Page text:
Evidence Of Pre-Miranda, Pre-Arrest Silence Is Admissible To Prove Guilt, Prosecutors Say
Professor Jeffrey Fischer was quoted by the Criminal Law Reporter's Hugh B. Kaplan regarding Fischer's defense of the "genuine Fifth Amendment right to remain silent" in front of the Supreme Court and his argument that the express-invocation rule "unnecessary."
The U.S. Supreme Court heard oral argument April 17 on the long-standing and divisive issue of whether the Fifth Amendment's Self-Incrimination Clause allows prosecutors to obtain a conviction with evidence that a defendant refused to answer investigators' questions during a noncustodial interview before Miranda warnings were given. (Salinas v. Texas, U.S., No. 12-246, 4/17/13)
In this case, a jury found the defendant guilty of murder. At trial, prosecutors presented evidence that he voluntarily came to the police station and answered investigators' questions except when they asked him whether a shotgun that the police had taken from his home would match shotgun shells left by the perpetrator.
Professor Jeffrey L. Fisher, of Stanford Law School's Supreme Court Litigation Clinic, Stanford, Calif., represents the defendant. He told the justices that allowing the state to ask someone to incriminate himself and then, if he refuses, to use evidence of his silence as proof of his guilt "strikes at the core of everything … the Fifth Amendment is designed to prohibit."
"It evokes an inquisitorial system of justice" that the Founders sought to eliminate with the Fifth Amendment, Fisher said. Moreover, it "effectively shifts the burden of proof onto the defendant" and "demeans individual dignity by conscripting the defendant as a product of his own demise," he explained.
Alluding to the decision in Thompkins, Sotomayor asked Fisher to explain why adopting his proposed rule allowing implied invocations would not be seen as giving greater rights to suspects in the noncustodial context than in the custodial context.
Fisher explained that Thompkins dealt with the Miranda "prophylactic right" to stop officers from continuing a pretrial interrogation, and the court has always said Miranda rights must be expressly invoked. In contrast, this case involves "the genuine Fifth Amendment right to remain silent," Fisher said. Moreover, Thompkins involved the trial use of evidence of a defendant's statements, whereas this case involved the use at trial of evidence of a defendant's silence, Fisher added.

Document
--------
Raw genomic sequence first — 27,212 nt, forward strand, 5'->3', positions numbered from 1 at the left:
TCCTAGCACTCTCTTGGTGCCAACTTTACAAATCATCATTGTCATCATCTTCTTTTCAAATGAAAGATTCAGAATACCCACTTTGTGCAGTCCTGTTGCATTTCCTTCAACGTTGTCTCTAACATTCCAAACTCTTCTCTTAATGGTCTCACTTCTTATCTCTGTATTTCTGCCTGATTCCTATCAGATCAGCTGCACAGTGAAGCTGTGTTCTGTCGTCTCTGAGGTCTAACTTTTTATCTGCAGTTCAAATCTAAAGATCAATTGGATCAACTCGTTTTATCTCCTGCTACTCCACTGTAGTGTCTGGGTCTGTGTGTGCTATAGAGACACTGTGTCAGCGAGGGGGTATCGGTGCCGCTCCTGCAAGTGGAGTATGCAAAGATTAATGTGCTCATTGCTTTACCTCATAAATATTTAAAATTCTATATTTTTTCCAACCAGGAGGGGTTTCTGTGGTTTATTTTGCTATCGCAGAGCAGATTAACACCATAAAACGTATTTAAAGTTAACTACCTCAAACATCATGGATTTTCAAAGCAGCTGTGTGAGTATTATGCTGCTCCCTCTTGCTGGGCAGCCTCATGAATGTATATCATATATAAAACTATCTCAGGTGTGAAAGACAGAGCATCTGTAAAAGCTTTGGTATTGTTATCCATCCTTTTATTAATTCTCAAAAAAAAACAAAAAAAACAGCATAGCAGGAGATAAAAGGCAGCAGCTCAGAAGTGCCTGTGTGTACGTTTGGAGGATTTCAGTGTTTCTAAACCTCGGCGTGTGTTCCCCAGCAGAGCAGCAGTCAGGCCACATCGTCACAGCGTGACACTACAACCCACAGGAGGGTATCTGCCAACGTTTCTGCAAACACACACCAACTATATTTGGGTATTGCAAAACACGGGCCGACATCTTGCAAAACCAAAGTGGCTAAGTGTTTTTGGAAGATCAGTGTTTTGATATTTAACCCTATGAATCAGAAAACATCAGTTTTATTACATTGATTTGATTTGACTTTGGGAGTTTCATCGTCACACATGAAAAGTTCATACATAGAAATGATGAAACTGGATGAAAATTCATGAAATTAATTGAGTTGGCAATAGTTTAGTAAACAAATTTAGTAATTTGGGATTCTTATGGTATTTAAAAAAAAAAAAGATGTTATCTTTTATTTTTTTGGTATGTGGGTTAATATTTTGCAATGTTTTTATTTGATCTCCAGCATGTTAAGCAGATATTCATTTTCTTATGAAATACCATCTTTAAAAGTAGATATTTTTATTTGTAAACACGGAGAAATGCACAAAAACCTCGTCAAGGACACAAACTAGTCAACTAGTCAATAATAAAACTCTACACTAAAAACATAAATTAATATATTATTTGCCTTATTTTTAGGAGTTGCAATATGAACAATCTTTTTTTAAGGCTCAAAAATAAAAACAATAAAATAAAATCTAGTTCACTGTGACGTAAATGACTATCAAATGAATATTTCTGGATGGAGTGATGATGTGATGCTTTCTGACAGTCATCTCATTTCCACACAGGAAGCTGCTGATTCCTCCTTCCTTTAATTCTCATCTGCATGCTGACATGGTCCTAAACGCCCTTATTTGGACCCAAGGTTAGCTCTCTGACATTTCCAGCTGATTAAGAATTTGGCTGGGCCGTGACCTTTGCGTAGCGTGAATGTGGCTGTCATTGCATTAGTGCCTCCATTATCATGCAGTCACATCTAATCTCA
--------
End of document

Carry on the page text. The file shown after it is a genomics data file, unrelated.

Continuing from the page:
Because most people know they have the right to remain silent, it would be unfair to hold that when someone exercises this right, even though police did not mention the right, it can be used against him, Fisher argued.
Fisher urged the justice to ask himself "whether there's any good reason to require an express invocation in that setting." He emphasized that the defendant did expressly invoke his Fifth Amendment right to remain silent at trial in a timely manner and asked for the evidence of his pretrial silence to be excluded. Requiring him to invoke the right sooner is "unnecessary, unfair, and a rule like that would be unadministerable," Fisher argued.
An express invocation rule is unnecessary "because all the cases the solicitor general cites for an express invocation principle involve a scenario where the government has no good reason to know that it's seeking incriminatory information," Fisher said. Texas and the Department of Justice both rely on Minnesota v. Murphy,465 U.S. 420 (1984), as establishing a general rule that the Fifth Amendment privilege is not self-executing and that a suspect must invoke it to claim its protection.
The defense argues in its briefs that the probation officer who was conducting the questioning in Murphy would not have understood that the answers to her questions would be incriminating and thus she needed to be put on notice that the person being questioned was invoking his Fifth Amendment rights. The same is not true in this case, Fisher said, because it was clear that the defendant was invoking his right to remain silent. Although Texas and DOJ argued that the defendant's silence could have been due to numerous reasons other than the desire to stand on the right to silence, the prosecutors at trial argued that the defendant was refusing to answer, Fisher said.
The facts of this case show that the express-invocation rule is unnecessary, Fisher continued. When the government knows or has a "good reason" to know that someone is invoking his right to remain silent, it can take certain actions, such as getting a court order or granting immunity, he noted. In this case, however, the police would not have done anything differently had the defendant expressly invoked his right to silence, Fisher said.
"The rule that the state and the solicitor general have fallen back on in court today is formalism of the absolute worst kind," he said. It "is just nothing more than a trap for the unwary, who is told through culture and learning that he has a right to remain silent."
Fisher argued that investigators will not have an incentive to play close to the line once they know evidence of silence is off-limits at trial. Anders pointed out that courts already apply an express-invocation rule in the context of post-waiver custodial questioning.